“I’ll break some news. I intend to co-sponsor the Medicare-for-All bill because it’s just the right thing to do,” Harris said to huge applause at a town hall in Oakland. “It’s just the right thing to do. Somebody should tell my staff,” she joked.
“This should not be a partisan issue,” Harris continued, addressing the crowd. “It shouldn’t even be a bipartisan issue, it should be a nonpartisan issue.”
The Medicare for All bill would create a national health insurance system and is seen as symbolic at this stage, signaling that Democrats should prioritize the issue. Harris had previously supported the concept of single-payer health care but hadn’t endorsed any particular bill.
The senator, already seen as a potential contender for the presidency in 2020, also framed the issue as a sensible one from a financial perspective.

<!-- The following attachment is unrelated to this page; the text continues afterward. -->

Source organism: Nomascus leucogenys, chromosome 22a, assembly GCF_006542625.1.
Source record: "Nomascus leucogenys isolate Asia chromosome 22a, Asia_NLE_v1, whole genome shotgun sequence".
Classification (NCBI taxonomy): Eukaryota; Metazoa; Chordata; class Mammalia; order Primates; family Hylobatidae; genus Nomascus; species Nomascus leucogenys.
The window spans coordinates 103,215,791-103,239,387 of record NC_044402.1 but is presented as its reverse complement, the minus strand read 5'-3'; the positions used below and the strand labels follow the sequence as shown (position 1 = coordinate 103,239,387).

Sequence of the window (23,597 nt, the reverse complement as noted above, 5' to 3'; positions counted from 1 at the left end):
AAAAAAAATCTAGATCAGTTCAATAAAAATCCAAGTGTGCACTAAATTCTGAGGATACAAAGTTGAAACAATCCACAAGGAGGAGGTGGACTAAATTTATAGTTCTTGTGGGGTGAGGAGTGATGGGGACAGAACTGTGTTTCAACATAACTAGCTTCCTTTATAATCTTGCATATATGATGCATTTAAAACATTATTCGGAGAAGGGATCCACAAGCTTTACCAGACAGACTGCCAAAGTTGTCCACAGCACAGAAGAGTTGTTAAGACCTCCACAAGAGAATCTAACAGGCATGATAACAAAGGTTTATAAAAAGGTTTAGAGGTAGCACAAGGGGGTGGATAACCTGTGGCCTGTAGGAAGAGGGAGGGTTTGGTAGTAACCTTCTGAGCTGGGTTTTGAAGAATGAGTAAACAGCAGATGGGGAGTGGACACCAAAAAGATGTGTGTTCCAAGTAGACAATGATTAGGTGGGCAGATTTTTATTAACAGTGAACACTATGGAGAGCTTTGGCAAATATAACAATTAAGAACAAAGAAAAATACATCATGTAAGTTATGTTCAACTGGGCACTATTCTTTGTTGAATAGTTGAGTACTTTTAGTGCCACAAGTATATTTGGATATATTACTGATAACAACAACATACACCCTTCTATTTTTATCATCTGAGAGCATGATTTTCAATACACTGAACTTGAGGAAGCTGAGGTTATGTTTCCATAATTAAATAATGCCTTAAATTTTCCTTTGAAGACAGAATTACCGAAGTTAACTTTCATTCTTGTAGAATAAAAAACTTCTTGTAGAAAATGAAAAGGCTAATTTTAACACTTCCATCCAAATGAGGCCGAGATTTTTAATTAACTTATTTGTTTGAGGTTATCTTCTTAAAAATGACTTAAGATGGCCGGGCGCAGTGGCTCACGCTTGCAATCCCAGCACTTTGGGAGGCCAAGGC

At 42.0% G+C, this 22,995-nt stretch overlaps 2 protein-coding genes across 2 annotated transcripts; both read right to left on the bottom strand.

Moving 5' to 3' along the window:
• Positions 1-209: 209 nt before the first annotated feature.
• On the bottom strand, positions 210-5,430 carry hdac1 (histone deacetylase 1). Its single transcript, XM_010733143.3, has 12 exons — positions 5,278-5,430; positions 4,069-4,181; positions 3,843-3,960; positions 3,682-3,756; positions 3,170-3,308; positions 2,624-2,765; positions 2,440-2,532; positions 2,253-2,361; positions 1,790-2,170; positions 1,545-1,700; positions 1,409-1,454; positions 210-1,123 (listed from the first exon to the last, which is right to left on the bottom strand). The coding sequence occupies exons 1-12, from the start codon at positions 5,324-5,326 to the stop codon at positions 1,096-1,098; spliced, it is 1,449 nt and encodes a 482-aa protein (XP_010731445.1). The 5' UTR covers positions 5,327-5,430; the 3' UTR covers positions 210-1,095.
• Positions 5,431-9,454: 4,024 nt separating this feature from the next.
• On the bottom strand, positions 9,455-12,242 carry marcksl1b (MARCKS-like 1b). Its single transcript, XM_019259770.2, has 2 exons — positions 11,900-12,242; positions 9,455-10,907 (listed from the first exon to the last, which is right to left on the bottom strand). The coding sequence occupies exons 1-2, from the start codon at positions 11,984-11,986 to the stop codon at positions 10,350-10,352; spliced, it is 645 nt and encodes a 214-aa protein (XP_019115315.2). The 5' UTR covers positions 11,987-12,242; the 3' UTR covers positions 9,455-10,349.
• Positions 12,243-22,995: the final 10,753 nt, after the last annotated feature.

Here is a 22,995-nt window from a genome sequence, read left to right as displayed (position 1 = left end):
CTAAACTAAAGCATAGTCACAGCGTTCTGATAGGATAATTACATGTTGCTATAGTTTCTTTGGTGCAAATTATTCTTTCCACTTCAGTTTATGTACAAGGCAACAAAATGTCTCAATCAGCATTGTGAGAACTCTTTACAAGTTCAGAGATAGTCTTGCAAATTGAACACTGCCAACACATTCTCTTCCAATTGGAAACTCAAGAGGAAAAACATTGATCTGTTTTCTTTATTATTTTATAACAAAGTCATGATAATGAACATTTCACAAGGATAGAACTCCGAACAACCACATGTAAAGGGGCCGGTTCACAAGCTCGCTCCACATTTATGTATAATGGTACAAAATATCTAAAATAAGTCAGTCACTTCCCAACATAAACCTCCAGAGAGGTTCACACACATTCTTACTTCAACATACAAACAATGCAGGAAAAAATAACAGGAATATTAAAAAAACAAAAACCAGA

“It’s also about being smart,” Harris continued. “It’s so much better people have meaningful access to affordable health care at every stage from birth on because the alternative is we as taxpayers otherwise are paying huge amounts of money for them to get their health care in an emergency room. It’s not only about what’s morally and ethically right; it also just makes sense from a fiscal standpoint or a return on investment for taxpayers.”
Harris joins a growing chorus of Democrats who have endorsed the idea of universal health care coverage since Sanders championed the issue on the campaign trail and into 2017. Sens. Elizabeth Warren (D-MA) and Kirsten Gillibrand (D-NY) have similarly voiced support on the issue.
It became a rallying cry, viewed by some as a potential litmus test, for Democrats in the wake of the defeat of Affordable Care Act repeal.
“Thank you @KamalaHarris for your support. Let’s make health care a right, not a privilege,” Sanders responded on Twitter.